Senators report on crumbling “C” and statewide student resolution

Deming Ye/HIGHLANDER
Deming Ye/HIGHLANDER

ASUCR’s Feb. 6 senate meeting witnessed a series of reports ranging from the upcoming spring elections, a resolution to support a statewide student association and wrapping a “crumbling C” in green vinyl wrap for Earth day.

Due to sediment erosion over the next five years, the “C” on the Box Springs Mountains is expected to fall apart, according to ASUCR Senator Chris Salvador, who is also a member of the GCAP committee. He has been in touch with the physical plant department and Assistant Dean of Students Tonantzin Oseguera. The department is responsible for the maintenance of academic facilities and landscape services on campus.

Senators initially wanted to paint the “C” green for Earth day in order to publicize sustainability efforts made at UCR. Due to the current state of the monument, the “C” holds the risk of crumbling if it is repeatedly painted over within a short period of time.

“If we put primer and then paint the ‘C’ green and [back to] yellow again, it actually might cause the C to [create a] landslide,” Salvador said of the shaky state of the “C.” He proposed the use of a green vinyl wrap as an alternative to repainting the “C” altogether.

Built in 1958, the “C” falls under the ownership of ASUCR. The Box Springs Mountains is federally-owned land, which preserves the species of wildlife that currently inhabit the area. Senators plan to help rejuvenate the monument, but are awaiting a response from the physical plant department before moving forward.

Senators Ian Cavasos and Kristina Morelos have co-authored a constitutional amendment to permanently proportion the number of elected senators to each college. The process of proportional representation is traditionally used to elect senators, but it was never incorporated into the ASUCR constitution or bylaws.

“All students pay the same tuition and therefore deserve equal representation on our campus,” said Cavasos. The amendment will be voted on by the student body during the upcoming spring elections and, if passed, will go into effect fall 2013.

Kareem Aref, the ASUCR legislative affairs director, took to the public forum and proposed his caucus initiative to establish a statewide student association. In collaborations with a UCSB undergraduate, Aref aimed to create the California Union of College University Students, which would represent all three tiers of California’s system of higher education.

“As powerful as we are as UC students, we are a very small number…compared to the community colleges and Cal States,” Aref said. He emphasized the need to reach out to a larger demographic of students under one umbrella as a means to effectively lobby legislators. “There’s not united force putting students together and stating that this is what students need.”

In response to Aref’s proposal, Vice President of External Affairs Lazaro Cardenas emphasized the impact of statewide and nationwide associations such as the United States Student Assocation (USSA), the Student Senate for the California Community Colleges (SSCCC) and California State Student Association (CSSA) that made past initiatives possible. He also offered support for mobilizing a larger student body and continuing activism in the state legislature.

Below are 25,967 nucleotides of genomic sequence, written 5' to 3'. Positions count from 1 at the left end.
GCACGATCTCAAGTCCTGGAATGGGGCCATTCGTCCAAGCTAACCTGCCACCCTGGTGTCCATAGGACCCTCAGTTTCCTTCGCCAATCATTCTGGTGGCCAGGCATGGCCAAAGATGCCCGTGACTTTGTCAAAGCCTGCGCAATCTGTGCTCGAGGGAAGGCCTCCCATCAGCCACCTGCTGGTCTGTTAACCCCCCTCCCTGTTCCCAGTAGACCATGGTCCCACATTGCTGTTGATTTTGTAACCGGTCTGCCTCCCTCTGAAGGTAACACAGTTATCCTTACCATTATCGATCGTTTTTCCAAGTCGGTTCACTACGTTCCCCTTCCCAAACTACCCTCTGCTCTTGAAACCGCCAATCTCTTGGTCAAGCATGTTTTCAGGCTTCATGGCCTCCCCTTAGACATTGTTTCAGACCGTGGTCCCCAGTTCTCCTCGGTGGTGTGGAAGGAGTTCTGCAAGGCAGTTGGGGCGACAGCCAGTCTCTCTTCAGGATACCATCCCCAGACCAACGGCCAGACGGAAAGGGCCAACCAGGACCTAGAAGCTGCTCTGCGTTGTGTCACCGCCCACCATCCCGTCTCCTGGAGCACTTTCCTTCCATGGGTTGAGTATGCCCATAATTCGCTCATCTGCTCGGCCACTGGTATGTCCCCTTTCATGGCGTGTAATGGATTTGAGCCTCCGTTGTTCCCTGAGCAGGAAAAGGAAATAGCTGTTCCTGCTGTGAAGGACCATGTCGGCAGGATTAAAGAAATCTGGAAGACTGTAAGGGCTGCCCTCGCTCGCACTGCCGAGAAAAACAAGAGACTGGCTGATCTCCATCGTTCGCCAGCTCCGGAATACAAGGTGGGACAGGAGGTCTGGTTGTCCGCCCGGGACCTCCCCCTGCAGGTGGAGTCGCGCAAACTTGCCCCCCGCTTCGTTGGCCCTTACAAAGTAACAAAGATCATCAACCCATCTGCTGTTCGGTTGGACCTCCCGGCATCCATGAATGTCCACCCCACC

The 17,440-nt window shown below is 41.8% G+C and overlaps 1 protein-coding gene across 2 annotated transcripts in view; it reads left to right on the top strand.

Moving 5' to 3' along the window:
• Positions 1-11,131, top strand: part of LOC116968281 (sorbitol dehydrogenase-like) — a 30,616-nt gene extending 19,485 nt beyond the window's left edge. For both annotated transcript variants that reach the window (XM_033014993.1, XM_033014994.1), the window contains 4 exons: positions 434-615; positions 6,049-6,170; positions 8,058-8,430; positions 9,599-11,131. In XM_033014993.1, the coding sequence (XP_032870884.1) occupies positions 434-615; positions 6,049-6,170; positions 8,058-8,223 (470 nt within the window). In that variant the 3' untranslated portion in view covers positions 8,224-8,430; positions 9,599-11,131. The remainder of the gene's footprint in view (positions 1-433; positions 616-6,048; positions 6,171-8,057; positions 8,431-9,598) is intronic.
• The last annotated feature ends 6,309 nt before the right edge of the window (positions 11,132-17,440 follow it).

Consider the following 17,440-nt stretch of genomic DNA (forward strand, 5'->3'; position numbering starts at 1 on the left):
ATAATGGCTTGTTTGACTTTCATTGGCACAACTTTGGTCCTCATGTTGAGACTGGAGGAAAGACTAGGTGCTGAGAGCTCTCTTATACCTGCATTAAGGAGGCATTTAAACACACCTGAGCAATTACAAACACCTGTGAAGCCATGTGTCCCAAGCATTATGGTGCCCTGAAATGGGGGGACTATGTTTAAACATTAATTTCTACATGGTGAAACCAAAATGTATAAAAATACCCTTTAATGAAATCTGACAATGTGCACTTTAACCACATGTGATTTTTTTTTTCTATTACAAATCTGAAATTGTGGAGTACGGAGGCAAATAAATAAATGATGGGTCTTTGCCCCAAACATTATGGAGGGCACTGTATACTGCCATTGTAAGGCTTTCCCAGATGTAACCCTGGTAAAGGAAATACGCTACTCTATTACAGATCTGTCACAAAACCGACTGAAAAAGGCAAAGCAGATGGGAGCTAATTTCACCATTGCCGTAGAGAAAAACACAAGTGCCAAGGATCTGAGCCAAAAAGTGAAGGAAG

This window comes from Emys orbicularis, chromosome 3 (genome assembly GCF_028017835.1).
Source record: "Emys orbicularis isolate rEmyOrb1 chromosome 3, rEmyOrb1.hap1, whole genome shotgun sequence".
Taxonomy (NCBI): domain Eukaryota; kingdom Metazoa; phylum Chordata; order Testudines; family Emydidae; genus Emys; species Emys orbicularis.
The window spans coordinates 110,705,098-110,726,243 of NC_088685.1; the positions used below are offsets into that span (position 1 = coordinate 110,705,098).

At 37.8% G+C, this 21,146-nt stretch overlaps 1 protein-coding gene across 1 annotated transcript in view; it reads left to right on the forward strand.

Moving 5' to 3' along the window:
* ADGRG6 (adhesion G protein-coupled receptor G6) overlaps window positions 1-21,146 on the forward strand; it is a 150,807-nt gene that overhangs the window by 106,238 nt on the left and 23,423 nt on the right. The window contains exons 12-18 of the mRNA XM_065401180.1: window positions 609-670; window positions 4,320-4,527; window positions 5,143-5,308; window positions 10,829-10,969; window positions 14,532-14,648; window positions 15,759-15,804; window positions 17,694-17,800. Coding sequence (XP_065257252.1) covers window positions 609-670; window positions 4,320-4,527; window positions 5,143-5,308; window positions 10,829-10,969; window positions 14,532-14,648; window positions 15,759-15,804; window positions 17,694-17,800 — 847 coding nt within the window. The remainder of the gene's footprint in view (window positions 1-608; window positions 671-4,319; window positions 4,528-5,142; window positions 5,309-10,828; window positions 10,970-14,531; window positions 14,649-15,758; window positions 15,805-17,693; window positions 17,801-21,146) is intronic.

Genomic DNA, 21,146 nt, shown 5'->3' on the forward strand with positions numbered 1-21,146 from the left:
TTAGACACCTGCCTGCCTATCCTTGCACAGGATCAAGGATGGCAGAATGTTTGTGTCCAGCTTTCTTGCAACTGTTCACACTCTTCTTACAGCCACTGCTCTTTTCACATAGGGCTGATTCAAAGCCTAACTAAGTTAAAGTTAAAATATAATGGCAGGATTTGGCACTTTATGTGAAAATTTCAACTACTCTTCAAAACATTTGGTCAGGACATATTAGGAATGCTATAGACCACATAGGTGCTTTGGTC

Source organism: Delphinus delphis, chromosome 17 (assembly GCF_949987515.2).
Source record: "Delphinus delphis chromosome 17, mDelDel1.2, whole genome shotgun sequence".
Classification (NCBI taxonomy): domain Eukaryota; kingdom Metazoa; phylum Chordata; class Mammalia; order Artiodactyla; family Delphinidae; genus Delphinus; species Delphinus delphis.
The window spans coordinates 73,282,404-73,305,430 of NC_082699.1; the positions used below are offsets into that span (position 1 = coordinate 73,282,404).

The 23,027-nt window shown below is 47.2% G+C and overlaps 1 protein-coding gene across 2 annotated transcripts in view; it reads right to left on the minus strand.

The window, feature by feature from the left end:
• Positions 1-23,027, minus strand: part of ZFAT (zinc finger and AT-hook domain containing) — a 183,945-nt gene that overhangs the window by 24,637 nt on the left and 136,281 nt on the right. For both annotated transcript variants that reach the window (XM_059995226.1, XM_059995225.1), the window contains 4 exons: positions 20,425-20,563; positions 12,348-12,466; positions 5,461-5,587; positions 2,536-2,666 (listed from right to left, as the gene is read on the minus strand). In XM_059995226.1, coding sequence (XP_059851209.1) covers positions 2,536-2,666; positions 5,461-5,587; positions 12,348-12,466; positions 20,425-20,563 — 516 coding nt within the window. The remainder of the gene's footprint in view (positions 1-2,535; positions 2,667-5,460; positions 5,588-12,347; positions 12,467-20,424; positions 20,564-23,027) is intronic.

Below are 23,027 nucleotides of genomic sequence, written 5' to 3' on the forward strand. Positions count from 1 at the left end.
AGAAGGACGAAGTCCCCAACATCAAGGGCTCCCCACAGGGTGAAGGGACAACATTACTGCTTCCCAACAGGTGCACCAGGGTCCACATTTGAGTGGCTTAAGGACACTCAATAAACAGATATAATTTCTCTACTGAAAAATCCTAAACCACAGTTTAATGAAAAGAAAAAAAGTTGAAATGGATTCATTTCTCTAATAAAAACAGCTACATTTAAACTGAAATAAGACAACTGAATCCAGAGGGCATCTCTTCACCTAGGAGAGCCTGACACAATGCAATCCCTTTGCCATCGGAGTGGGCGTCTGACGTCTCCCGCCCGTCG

Highlights:

In collaborations with CALPIRG, senators passed the Citizens United resolution, which condemned the 2010 ruling in the Citizens United Supreme Court case. The ruling allows corporations and unions to donate an unrestricted amount of money to a political campaign. Riverside is the second UC campus to pass such a resolution.

Senator Aaron Johnson suggested the idea of offering more supplementary instruction classes for CHASS classes that have low pass rates.

The GCAP committee held a “Cash Can Rufurbery” demo day Feb. 7 in Corporation Yard. Committee members spray-painted old trash cans to encourage better waste management and recycling initiatives.

Senator Spencer Castrellon is seeking to increase the limited stock of reserve books by meeting with William Folden, a librarian at the Tomás Rivera Library. There is supposed to be one book for every 100 students, yet many books are often refurbished or misplaced.

Senators are verifying cost estimates, environmental impact and health and safety concerns encompassing the food truck initiative. The project will allow food trucks access to university grounds, although they are prohibited from selling food in the county of Riverside.

Influenced by local shops in Los Angeles, Senator Niela Darmani is negotiating with vendors to bring clothing shops with familiar brands back on campus. She is reaching out to various vendors that can set up shop near the Bell Tower.

In collaboration with Director of the Academic Resource Center Michael Paul, Senator Sai Patadia has implemented Wiki SI. The supplementary system allows SI leaders to post their notes on ILearn for students to access.

On Feb. 19, Senator Megan Crail is hosting a dodgeball tournament, demoing engineering projects and holding banquets prior to Engineering Week.

Senator Ben Pengson is planning to create a “feedback group” for students to rate the proficiency of a professor’s teaching through the Academic Senate.

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